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The Stranger in Medieval Society

F.R.P. Akehurst
Stephanie Cain Van D’Elden
Volume: 12
Copyright Date: 1997
Edition: NED - New edition
Pages: 168
https://www.jstor.org/stable/10.5749/j.ctttsc65
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  • Book Info
    The Stranger in Medieval Society
    Book Description:

    The first collection in medieval studies to concentrate on the notion of the stranger, these essays show how outsiders influenced the culture of Europe in the Middle Ages. Contributors: William Calin, Susan Crane, Maria Dobozy, Edward R. Haymes, William Chester Jordan, Derek Pearsall, William D. Phillips Jr., Kathryn L. Reyerson, and Janet L. Solberg.

    eISBN: 978-0-8166-8856-2
    Subjects: History

Table of Contents

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  1. Front Matter
    (pp. i-iv)
  2. Table of Contents
    (pp. v-vi)
  3. Preface
    (pp. vii-xii)
  4. CHAPTER 1 The Merchants of the Mediterranean: Merchants as Strangers
    (pp. 1-13)
    Kathryn L. Reyerson

    The movement of medieval merchants in search of profits and markets was a driving force in the expansion of European frontiers and in the creation of world-systems.¹ Medieval merchants traveled beyond the boundaries of their cultural spheres and encountered peoples and ecosystems very different from those they knew at home. They experienced the status of stranger in European and non-European cultures of the Mediterranean world. The documents of trade rarely address the topic of merchants as strangers in straightforward fashion, but how merchants coped abroad was a harbinger of their business success or failure. In the following pages, I examine...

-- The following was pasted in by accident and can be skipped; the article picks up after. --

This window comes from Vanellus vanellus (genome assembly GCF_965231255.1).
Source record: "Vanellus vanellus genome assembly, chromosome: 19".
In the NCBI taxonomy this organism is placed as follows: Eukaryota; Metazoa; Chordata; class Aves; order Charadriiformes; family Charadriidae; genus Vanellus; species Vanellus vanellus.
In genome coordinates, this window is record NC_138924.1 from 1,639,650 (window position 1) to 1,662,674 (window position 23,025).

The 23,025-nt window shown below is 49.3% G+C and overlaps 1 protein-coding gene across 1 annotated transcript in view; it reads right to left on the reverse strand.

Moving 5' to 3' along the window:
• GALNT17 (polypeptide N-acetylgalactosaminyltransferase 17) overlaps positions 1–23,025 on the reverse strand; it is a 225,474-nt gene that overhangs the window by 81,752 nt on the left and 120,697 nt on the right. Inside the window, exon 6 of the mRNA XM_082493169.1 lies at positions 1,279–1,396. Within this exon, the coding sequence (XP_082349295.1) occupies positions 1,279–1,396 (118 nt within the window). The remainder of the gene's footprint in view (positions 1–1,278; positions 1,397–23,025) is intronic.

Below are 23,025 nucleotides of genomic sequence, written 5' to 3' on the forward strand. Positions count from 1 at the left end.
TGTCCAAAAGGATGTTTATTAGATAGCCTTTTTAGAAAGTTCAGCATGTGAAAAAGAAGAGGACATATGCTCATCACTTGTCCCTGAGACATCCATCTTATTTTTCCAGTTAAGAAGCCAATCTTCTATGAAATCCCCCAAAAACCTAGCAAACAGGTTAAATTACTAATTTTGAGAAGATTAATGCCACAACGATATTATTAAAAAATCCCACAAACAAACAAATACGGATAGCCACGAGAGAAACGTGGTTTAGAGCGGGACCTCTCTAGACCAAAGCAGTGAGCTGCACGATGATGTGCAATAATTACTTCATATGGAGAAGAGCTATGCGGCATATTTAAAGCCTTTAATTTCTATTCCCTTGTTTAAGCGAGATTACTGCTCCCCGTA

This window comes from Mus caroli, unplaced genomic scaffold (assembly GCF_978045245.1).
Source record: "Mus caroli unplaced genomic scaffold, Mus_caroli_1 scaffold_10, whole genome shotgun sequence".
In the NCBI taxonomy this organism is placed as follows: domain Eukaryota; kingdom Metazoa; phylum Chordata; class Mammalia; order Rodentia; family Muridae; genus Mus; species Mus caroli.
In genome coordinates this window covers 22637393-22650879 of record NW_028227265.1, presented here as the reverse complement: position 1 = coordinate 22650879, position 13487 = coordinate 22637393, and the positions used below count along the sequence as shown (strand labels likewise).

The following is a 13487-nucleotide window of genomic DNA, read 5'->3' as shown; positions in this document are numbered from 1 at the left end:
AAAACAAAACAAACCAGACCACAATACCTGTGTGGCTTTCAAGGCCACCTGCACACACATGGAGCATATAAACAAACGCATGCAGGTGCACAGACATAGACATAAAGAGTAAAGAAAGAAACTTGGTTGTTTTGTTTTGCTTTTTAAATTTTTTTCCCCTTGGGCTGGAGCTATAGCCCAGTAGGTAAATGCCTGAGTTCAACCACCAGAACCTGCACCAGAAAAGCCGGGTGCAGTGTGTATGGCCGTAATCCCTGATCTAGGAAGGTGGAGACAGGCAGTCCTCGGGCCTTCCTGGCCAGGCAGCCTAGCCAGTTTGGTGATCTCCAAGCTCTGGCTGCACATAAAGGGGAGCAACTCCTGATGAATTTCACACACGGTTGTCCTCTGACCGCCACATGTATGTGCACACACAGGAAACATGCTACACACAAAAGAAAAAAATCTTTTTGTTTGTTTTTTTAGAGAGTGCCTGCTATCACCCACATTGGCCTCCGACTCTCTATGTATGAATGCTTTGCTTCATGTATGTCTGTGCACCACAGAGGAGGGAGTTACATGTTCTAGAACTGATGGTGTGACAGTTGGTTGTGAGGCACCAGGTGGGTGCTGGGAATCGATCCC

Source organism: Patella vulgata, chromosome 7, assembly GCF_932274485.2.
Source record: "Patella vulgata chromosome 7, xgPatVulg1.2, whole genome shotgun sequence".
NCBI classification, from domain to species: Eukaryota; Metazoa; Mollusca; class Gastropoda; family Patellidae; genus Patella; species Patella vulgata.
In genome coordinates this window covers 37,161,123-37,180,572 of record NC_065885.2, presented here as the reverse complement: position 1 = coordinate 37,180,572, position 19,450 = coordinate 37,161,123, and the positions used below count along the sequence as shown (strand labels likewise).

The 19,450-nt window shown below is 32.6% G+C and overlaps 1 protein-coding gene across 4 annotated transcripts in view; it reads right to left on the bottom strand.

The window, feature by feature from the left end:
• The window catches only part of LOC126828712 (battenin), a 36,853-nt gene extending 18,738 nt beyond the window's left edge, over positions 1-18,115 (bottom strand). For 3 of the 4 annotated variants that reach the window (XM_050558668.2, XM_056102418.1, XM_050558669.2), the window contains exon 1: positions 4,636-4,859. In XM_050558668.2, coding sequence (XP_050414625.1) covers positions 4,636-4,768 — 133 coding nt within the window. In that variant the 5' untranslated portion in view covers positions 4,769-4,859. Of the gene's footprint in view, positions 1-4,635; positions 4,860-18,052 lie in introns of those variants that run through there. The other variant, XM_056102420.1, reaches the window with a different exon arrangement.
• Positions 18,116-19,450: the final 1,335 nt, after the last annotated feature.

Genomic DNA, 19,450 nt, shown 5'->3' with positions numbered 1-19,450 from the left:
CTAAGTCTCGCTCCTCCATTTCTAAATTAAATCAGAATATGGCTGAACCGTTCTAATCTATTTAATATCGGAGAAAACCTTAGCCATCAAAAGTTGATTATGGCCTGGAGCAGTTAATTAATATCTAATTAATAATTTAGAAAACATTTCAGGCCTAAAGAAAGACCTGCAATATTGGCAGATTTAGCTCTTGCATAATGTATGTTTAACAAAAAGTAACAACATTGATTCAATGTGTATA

5. CHAPTER 2 Voluntary Strangers: European Merchants and Missionaries in Asia during the Late Middle Ages
    (pp. 14-26)
    William D. Phillips Jr.

    In the Middle Ages, no Europeans penetrated farther into alien societies than the merchants, missionaries, and envoys who traveled to Asia during the thirteenth and fourteenth centuries. Isolated by distance, culture, race, language, and attitude, they were truly strangers in the Mongol lands, China, and India. To be sure, they were voluntary strangers, having consciously chosen the paths that led them to unknown, distant lands. Each group of medieval travelers had its own purpose in the enterprise: merchants sought wealth through trade, missionaries sought souls through conversion, and the envoys of popes and kings sought military allies. Their status as...

  6. CHAPTER 3 Home Again: The Jews in the Kingdom of France, 1315–1322
    (pp. 27-45)
    William Chester Jordan

    In November 1314, the king of France, Philip IV the Fair, lay dying. He was hard-pressed to make a “good death” by medieval standards. With the provincial aristocracies in rebellion against his government, he expressed reasonable doubts about the quality of his rule.¹ He must also have been uncertain that his son, the future Louis X, would be up to the task of containing the rebellion, let alone of preserving the powerful monarchy that had been built up with painstaking determination by him and his most eminent predecessors, Saint Louis and Philip Augustus.² In fact, Philip the Fair underestimated his...

  7. CHAPTER 4 Strangers in Late-Fourteenth-Century London
    (pp. 46-62)
    Derek Pearsall

    The question I ask in this essay is, Who was “the stranger” in the experience and vocabulary of a late-fourteenth-century Londoner, and what was the attitude toward strangers of such late-fourteenth-century Londoners as Chaucer and Langland?

    A stranger is one who is identified as “other” in relation to a group that perceives itself or desires to define itself as “one.” The concept of the stranger is vital to the creation and preservation of closed communities; as Georg Simmel puts it in the famous essay “Der Fremde” (1908), the stranger is “an organic member of the group,” both outside it and...